Glucosamine Sulfate vs. NSAIDs

Numerous double-blind studies have shown glucosamine sulfate to yield as good or even better results than NSAIDs in relieving the pain and inflammation of osteoarthritis. While improvements with Glucosamine Sulfate occur more slowly than with over-the-counter arthritis medications, eventually Glucosamine surpasses NSAIDs in terms of overall effectiveness.

Examples of this are to be found in clinical studies comparing the pain relieving effects of Glucosamine Sulfate and Ibuprofen. In one study, 30 patients with osteoarthritis were divided into two groups. Half of the patients (the control group) took a traditional arthritic drug formula while the other half received Glucosamine Sulfate. Both groups showed improvements in pain control in the early stages of the study, but the Glucosamine Sulfate group showed significantly greater improvement in their condition after the first several weeks. By the end of the study the total symptom score of the Glucosamine Sulfate group had improved dramatically, while the patients in the control group using the arthritis formula had reverted back to pretreatment levels.

Another study involved 20 patients suffering from osteoarthritis of the knee who were treated with either Glucosamine Sulfate or a placebo for eight weeks. The Glucosamine Sulfate group showed increased positive results, compared to the placebo group in the following areas: relieving pain, joint tenderness and swelling. The results of the Glucosamine Sulfate group were consistently higher in all 10 patients, whereas the placebo group showed some change in the beginning, but very little change over the entire length of the study.

In a third study, a group taking Ibuprofen reported greater pain control than the Glucosamine Sulfate group in the first two weeks of the study. However, by the fourth week of the study pain control scores in the group receiving the Glucosamine Sulfate showed they were doing significantly better than the Ibuprofen group.

In other clinical studies, Glucosamine Sulfate, given daily in oral dosages of 750 to 1,000 mg actually started to reverse degenerative osteoarthritis of the knee after two months. Normalization of cartilage health was documented by biopsies with electron microscopy.

Glucosamine Sulfate: Conclusions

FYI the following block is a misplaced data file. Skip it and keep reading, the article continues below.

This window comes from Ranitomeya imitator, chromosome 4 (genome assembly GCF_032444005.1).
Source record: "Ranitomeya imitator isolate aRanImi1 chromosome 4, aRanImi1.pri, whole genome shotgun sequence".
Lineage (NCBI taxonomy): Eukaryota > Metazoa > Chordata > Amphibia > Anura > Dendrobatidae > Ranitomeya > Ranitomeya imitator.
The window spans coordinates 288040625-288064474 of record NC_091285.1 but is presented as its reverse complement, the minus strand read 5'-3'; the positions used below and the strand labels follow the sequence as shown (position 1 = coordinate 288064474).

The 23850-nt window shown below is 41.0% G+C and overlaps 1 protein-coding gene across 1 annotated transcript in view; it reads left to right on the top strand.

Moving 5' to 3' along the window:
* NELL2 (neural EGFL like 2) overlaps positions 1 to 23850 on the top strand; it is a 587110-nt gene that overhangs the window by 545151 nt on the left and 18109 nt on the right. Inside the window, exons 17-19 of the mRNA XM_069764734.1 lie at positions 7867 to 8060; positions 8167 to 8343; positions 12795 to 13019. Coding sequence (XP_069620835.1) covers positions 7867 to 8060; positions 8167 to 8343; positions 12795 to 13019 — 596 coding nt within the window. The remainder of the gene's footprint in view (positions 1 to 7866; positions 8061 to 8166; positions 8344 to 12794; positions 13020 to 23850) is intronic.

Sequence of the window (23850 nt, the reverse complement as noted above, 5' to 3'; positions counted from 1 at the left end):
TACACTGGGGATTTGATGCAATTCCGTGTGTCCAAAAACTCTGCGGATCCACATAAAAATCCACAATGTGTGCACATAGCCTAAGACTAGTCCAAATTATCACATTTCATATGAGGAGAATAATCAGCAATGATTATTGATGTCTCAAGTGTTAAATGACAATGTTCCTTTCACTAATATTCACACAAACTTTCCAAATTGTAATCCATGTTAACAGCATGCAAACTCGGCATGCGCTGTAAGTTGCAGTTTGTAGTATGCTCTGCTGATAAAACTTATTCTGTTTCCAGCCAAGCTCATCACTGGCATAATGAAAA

Osteoarthritis is a classic example of how contemporary medical treatments suppress the symptoms of a condition without addressing the underlying causes, and in so doing actually promote the disease process. The emergence of Glucosamine Sulfate, on the other hand, is an excellent example of how a natural substance can improve a condition by addressing the underlying causes to support the body's natural ability to heal itself.

Glucosamine Sulfate is a stable, tasteless and water soluble nutrient that is virtually free of side effects with no known contraindications for its use. It is readily absorbed from the intestines and remains in the blood for several hours.

Glucosamine Sulfate is not an analgesic or an anti-inflammatory agent, but a newly available natural nutrient that provides a key precursor and regulator of connective tissue synthesis, providing the body with an important raw material that appears to halt the disease process itself. In the body, the main action of glucosamine on joints is to stimulate the manufacture of substances necessary for joint repair. Glucosamine has also been shown to exert a protective effect against joint destruction and, when taken orally as glucosamine sulfate, is selectively taken up by joint tissues to exert a powerful therapeutic effect in osteoarthritis.

REFERENCES
1. Kaufman, W. The use of vitamin therapy to reverse certain concomitants of aging. J. Am. Geriatr Soc 1955;11:927-936.
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3. O'Ambrosia, E. et al. Glucosamine sulfate: a controlled clinical investigation in arthritis. Pharmatherapeutica 1991; 2:504-508.
4. Pujalta, J.M. et al. Double-blind clinical evaluation of oral glucosamine sulfate in the basic treatment of osteoarthritis. Curr. Med. Res. Opin. 1980.7:110-114.
5. Ronnigen, H and Langeland, N. Indomethacin treatment in osteoarthritis of the hip joint. Acta. Orthop. Scan., 50:169-174,1979.
6. Setnikar, I., Pacini, A. and Revel, L. Artiarthritic effects of glucosamine sulfate studies in animal models. Arzneim-Forsch, 41:542-5,1991.
7. Vaz, A.L. Double-blind clinical evaluation of the relative efficacy of ibuprofen and glucosamine sulfate in the management of osteoarthritis of the knee in out-patients. Curr. Med. Res. Opin., 8:145-9,1982.
8. Crolle, G and D'este, E. Glucosamine sulfate for the management of arthrosis: a controlled clinical investigation. Curr. Med. Res. Opin., 7:104-14,1980.
9. Tapadinhas, M.J., Rivera, I.C. and Bignarnini, A.A. Oral glucosamine sulfate in the management of athrosis: report on a multi-centre open investigation in Portugal. Pharmatherapeutica, 3:157-68,1982.
10. D Arnbrosia, E.D., Casa, B., Bompani, R., Scali, G. and Scali, M. Glucosamine sulfate: a controlled clinical investigation in arthrosis. Pharmatherapeutica, 2:504-8, 1982.